This white paper, produced by the Canadian Institute of Actuaries, demonstrates that the majority of Canadians would benefit from deferring their CPP pension onset to age 70 and drawing from RRSPs/RRIFs in the interim.
The world’s most successful investors take a long-term view. They buy and sell like collectors, not gamblers. When faced with the bombardment of news on inflation, employment, recession speculation and interest rate movements, these investors are able to contextualize these factors and tune them out.
This article contextualizes how inflation, interest rates, portfolios and job security are all intertwined.
According to employment figures, unemployment is back down to pre-pandemic levels. Employers are reporting difficulty filling positions and labourers (you and me) are becoming more selective when looking for a job.
I love to read what journalists forecast and compare those predictions to the prevailing news. In this article, the author addresses today’s timeliest issues: interest rates and inflation.
Filling up your gas tank in recent months is like seeing the bill for your toddler’s birthday party – “how much?” For a smooth family life, however, both must be paid.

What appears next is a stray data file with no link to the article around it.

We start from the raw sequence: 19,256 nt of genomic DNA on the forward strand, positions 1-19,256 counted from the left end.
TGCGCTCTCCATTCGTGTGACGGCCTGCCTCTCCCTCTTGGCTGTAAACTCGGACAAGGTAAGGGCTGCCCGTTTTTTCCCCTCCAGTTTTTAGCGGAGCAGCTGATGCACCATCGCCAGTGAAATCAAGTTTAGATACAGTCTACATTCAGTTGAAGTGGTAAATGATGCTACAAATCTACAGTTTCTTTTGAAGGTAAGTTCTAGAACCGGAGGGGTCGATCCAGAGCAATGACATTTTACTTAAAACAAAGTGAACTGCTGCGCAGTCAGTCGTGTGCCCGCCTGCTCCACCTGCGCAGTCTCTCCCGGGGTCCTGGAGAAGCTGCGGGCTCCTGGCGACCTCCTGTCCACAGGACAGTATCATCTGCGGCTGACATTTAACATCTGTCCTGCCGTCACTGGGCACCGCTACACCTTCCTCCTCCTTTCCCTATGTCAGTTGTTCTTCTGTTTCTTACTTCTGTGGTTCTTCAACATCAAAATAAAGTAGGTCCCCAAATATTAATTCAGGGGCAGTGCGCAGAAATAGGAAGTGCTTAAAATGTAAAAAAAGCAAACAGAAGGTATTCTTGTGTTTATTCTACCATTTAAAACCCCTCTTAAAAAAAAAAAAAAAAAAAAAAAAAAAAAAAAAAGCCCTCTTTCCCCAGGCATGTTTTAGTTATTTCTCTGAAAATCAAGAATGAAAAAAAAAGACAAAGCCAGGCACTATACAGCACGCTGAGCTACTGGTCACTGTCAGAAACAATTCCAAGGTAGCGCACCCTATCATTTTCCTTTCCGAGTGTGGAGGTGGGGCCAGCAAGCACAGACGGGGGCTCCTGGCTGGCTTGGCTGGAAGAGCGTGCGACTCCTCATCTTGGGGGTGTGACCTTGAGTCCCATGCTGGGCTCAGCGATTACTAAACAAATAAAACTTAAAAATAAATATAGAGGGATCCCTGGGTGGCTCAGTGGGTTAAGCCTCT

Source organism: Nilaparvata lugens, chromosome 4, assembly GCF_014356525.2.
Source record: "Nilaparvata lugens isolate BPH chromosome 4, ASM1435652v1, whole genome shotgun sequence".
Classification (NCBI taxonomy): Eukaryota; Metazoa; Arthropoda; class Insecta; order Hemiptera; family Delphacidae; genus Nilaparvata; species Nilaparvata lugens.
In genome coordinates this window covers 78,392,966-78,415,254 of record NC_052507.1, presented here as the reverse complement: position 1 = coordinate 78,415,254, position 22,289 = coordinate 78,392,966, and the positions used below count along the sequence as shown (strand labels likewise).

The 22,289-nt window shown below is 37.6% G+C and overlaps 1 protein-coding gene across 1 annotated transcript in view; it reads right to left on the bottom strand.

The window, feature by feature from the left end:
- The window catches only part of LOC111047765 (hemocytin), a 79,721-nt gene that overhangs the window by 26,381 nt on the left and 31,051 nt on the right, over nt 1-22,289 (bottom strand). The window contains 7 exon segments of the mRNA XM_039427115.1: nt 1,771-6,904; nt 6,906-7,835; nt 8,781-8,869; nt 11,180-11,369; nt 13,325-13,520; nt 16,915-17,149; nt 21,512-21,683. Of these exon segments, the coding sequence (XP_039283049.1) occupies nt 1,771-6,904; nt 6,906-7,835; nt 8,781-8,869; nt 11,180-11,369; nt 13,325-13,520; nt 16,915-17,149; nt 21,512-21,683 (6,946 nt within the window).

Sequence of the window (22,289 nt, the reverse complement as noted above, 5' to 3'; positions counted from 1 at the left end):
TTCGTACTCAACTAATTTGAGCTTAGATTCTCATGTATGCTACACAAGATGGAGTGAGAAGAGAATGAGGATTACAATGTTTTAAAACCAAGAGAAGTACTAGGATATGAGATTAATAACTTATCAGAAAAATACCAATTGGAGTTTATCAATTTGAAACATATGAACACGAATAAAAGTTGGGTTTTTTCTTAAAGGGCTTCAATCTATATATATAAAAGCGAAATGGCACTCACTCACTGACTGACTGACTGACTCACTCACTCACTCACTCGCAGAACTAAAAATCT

Most women I have worked with would prefer solutions that don’t single them out by gender. Traditionally, the financial community’s approach to working with women has been patriarchal and patronizing.
Inflation and interest rates have been the talk of the town in recent weeks. These are issues far-beyond our control with central banks all around the world scrambling to adjust and control them.
Intergenerational wealth, on our TV screens at least, conjures images of Succession’s Logan Roy dismissing one of his weasel kids with a sneer and expletive. Roy, the fearsome patriarch, who built his business from nothing, watches in disgust as the heirs to his throne – who do no work of any note – connive and backstab in an effort to win the keys to more money and power.
Today, more teens are employed than they have been in over a decade. As of May, the Bureau of Labor Statistics shows unemployment rates for ages 16-19 among the lowest in the past 68 years. That’s good news for anyone contemplating the next generation of leaders – and for our economy.